Following government restrictions all UK Dixons stores closed on 24 March, which follows the closure of all Greek stores since 18 March. Almost all Nordic shops continue to trade.
Recent trading had been strong but the closures mean Dixons will no longer meet previous guidance for full year underlying pre-tax profit of £210m, or for net debt to be lower this year.
The group will decide if it’s to pay a full year dividend at full year results, once it has a clearer picture of the situation.
The shares fell 2% following the announcement.
Sophie Lund-Yates, Equity Analyst at Hargreaves Lansdown, comments: “Coronavirus is a problem for Dixons, with the expected loss of around £400m in sales from stores it’s been forced to close. Inevitably a sales hole that big can’t be filled, even if some customers now switch to the group’s online channels.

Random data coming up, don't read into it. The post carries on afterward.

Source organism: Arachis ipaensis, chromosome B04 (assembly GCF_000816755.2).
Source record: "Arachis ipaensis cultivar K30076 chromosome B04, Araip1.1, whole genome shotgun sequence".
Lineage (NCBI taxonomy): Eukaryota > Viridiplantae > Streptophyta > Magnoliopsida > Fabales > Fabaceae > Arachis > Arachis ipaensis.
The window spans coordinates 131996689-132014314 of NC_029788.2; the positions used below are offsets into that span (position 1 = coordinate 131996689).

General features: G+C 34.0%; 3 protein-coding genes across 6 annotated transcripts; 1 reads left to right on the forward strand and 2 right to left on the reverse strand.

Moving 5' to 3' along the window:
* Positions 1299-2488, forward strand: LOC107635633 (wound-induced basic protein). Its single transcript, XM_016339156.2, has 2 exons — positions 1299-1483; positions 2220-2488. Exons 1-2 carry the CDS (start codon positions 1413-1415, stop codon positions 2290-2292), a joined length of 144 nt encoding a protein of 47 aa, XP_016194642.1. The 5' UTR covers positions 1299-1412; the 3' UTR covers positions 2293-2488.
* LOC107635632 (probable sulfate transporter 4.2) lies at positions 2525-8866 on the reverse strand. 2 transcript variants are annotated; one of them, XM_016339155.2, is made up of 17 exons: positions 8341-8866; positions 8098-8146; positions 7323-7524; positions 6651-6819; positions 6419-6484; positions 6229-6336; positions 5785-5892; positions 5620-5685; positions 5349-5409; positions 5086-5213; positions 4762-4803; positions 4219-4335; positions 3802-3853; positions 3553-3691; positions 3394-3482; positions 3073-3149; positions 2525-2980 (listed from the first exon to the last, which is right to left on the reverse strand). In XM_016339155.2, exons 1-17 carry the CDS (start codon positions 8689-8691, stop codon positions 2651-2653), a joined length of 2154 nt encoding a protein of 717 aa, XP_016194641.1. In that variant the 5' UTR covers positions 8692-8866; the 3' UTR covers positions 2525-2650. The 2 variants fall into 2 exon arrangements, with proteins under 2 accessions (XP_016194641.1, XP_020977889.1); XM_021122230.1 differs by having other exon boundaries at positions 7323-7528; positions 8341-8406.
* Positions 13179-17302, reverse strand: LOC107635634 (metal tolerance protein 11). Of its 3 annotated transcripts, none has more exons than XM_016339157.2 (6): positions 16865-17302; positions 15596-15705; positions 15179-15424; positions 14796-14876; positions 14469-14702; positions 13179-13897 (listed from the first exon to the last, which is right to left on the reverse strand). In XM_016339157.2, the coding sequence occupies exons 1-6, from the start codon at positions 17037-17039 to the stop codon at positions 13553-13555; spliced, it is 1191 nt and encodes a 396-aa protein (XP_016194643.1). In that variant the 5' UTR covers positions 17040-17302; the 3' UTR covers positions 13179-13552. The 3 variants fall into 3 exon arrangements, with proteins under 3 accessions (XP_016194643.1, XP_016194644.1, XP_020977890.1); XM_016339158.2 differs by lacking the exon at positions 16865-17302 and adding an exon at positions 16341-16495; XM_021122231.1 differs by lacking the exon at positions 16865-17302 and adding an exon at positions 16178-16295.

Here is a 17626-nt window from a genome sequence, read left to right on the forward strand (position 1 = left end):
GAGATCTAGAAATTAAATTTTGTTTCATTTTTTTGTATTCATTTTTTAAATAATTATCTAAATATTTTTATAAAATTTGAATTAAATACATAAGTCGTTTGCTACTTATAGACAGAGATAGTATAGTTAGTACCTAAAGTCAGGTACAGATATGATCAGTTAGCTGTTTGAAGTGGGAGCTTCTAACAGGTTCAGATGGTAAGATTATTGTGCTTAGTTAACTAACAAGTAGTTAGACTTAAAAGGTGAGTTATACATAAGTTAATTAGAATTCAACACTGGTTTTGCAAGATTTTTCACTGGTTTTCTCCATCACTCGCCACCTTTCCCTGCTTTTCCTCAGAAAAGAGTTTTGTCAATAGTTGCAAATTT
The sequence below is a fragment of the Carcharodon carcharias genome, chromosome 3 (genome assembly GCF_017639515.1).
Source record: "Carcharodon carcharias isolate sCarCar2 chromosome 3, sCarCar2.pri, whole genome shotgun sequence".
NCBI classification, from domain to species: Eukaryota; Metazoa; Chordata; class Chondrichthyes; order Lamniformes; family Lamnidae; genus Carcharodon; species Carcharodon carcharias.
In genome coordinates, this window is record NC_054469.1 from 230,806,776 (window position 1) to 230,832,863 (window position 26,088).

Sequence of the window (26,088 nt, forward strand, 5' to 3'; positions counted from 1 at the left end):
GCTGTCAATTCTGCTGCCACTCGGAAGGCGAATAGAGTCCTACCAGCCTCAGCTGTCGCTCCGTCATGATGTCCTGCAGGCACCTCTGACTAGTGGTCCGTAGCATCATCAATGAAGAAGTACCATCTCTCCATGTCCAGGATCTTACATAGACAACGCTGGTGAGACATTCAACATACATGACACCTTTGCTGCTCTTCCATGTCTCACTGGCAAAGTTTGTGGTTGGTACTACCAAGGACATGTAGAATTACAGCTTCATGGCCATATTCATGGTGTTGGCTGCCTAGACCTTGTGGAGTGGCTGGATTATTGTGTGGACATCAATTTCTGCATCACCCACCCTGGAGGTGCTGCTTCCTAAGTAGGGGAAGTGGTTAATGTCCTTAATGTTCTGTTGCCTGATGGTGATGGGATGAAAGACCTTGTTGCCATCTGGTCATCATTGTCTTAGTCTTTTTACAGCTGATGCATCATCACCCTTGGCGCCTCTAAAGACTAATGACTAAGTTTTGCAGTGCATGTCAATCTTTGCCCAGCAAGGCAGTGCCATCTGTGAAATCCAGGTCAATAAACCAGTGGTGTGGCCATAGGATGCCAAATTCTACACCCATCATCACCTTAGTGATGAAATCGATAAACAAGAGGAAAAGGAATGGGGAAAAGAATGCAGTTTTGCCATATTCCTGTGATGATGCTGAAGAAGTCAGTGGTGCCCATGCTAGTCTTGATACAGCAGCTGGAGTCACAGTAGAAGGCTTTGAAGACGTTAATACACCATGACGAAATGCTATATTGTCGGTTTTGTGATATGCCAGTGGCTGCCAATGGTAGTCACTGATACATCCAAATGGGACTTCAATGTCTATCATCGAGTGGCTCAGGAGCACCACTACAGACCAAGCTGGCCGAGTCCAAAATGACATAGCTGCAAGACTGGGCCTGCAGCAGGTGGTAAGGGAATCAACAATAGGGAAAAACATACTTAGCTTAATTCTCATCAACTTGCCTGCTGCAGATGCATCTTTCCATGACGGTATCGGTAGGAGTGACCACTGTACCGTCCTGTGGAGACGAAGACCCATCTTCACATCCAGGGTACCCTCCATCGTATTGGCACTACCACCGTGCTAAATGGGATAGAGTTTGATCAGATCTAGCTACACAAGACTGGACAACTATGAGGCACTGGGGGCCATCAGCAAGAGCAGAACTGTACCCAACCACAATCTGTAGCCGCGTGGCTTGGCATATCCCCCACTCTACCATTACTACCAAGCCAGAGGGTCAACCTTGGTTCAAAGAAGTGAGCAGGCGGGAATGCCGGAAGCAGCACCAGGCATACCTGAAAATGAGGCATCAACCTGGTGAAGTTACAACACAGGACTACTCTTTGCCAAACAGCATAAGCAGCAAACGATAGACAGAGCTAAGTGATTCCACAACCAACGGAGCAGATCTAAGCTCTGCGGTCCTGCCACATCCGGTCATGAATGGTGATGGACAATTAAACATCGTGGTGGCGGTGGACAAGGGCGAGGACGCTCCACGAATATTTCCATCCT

“As a result the group’s doing what it can to keep cash on the balance sheet, which is the right thing to do. Sadly as is becoming the norm across the market, the full extent of the financial damage simply won’t be known until we have a clearer picture. One thing to keep in mind is that if the pandemic results in a longer-term economic slump, Dixons’ sales could be challenged for a while.
“In uncertainty people are a lot less eager to upgrade their TV or washing machine.
On the plus side trading recently had been very strong, with a surge in demand for things like laptops and printers as people prepared to work from home, as well as fridges and freezers as people stocked up on food.
“It will help that the tills have been stuffed with more cash in recent weeks, but we’ll have to wait and see whether the extra padding offers enough protection as the current disruption drags on.”